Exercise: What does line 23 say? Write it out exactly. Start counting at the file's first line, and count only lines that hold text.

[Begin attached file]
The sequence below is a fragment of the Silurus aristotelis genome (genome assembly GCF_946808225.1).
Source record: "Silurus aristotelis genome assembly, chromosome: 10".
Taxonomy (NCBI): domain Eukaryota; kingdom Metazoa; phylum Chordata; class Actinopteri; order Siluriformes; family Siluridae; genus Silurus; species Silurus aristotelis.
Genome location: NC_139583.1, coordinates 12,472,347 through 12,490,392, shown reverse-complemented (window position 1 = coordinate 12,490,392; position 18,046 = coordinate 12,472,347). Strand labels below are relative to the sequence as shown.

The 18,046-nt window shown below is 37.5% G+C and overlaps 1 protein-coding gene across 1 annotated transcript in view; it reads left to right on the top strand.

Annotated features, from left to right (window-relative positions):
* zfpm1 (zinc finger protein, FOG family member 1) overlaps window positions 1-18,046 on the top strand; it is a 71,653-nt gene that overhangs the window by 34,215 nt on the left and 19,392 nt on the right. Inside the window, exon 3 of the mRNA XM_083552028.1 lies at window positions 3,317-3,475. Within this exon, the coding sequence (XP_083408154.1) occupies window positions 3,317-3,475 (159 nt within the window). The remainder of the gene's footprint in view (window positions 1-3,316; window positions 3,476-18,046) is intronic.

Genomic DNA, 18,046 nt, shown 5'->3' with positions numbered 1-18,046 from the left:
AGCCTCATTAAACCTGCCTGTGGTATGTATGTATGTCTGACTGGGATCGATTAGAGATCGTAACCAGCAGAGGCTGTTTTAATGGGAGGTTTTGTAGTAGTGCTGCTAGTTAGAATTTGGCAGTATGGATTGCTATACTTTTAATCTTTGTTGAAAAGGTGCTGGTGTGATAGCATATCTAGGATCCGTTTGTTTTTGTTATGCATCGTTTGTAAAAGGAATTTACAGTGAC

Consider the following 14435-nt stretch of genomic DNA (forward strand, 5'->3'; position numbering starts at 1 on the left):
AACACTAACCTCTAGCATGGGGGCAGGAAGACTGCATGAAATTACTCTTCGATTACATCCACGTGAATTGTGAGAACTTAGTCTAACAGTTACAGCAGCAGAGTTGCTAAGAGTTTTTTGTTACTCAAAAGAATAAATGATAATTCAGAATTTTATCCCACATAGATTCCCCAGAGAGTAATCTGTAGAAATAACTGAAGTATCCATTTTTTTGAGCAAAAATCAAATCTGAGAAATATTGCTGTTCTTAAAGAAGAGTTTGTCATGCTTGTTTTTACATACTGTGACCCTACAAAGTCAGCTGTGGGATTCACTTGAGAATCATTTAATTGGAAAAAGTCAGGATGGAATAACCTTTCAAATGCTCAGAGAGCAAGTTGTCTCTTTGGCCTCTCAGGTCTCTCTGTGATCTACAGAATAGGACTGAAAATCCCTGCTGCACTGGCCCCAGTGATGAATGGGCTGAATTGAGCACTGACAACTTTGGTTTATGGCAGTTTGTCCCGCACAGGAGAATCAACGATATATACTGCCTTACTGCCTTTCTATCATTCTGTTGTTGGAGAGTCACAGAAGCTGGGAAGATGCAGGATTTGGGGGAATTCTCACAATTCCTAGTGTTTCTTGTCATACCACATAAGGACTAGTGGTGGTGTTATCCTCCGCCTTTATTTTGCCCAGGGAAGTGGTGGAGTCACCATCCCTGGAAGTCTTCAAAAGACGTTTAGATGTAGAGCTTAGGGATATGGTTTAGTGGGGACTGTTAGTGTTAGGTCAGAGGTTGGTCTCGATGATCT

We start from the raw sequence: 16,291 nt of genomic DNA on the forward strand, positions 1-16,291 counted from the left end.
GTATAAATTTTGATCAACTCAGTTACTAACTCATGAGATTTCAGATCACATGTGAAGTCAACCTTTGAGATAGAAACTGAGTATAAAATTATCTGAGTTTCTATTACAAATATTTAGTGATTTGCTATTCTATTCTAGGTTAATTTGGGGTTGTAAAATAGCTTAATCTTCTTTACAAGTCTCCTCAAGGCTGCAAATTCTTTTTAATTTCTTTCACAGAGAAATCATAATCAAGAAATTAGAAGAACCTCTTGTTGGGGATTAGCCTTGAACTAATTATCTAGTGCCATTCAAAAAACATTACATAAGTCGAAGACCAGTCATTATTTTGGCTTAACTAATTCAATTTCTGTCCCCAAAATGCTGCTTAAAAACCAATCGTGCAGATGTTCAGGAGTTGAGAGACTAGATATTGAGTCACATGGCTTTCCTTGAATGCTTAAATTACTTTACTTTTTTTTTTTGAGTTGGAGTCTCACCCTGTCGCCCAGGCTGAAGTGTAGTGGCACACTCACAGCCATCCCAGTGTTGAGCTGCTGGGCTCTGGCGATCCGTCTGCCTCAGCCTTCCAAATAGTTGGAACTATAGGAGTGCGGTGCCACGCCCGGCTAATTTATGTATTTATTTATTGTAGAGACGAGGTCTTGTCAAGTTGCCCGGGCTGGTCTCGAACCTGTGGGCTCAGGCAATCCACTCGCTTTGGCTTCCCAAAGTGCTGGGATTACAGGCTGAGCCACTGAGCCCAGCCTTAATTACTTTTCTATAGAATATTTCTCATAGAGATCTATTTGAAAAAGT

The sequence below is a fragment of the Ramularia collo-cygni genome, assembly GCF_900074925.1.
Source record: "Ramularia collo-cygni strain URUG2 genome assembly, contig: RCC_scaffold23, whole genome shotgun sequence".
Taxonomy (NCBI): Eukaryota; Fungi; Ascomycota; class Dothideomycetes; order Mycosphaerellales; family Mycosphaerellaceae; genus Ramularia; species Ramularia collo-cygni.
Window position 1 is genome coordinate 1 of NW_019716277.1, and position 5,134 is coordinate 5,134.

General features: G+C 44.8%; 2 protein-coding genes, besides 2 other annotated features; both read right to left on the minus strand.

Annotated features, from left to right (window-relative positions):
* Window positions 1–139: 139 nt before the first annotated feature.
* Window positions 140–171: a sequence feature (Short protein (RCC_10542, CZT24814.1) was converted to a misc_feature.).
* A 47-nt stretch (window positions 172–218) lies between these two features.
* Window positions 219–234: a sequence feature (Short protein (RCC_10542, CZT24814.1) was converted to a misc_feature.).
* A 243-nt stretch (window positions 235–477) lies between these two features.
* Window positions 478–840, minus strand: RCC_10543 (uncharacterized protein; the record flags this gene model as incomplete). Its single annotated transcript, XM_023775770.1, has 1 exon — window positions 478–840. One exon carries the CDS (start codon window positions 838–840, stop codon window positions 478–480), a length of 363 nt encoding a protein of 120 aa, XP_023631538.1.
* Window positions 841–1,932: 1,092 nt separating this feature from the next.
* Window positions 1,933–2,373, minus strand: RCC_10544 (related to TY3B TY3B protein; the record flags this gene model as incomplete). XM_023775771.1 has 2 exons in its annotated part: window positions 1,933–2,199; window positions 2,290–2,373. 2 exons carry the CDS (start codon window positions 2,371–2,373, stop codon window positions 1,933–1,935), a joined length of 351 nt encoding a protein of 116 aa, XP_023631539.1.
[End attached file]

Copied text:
* Window positions 219–234: a sequence feature (Short protein (RCC_10542, CZT24814.1) was converted to a misc_feature.).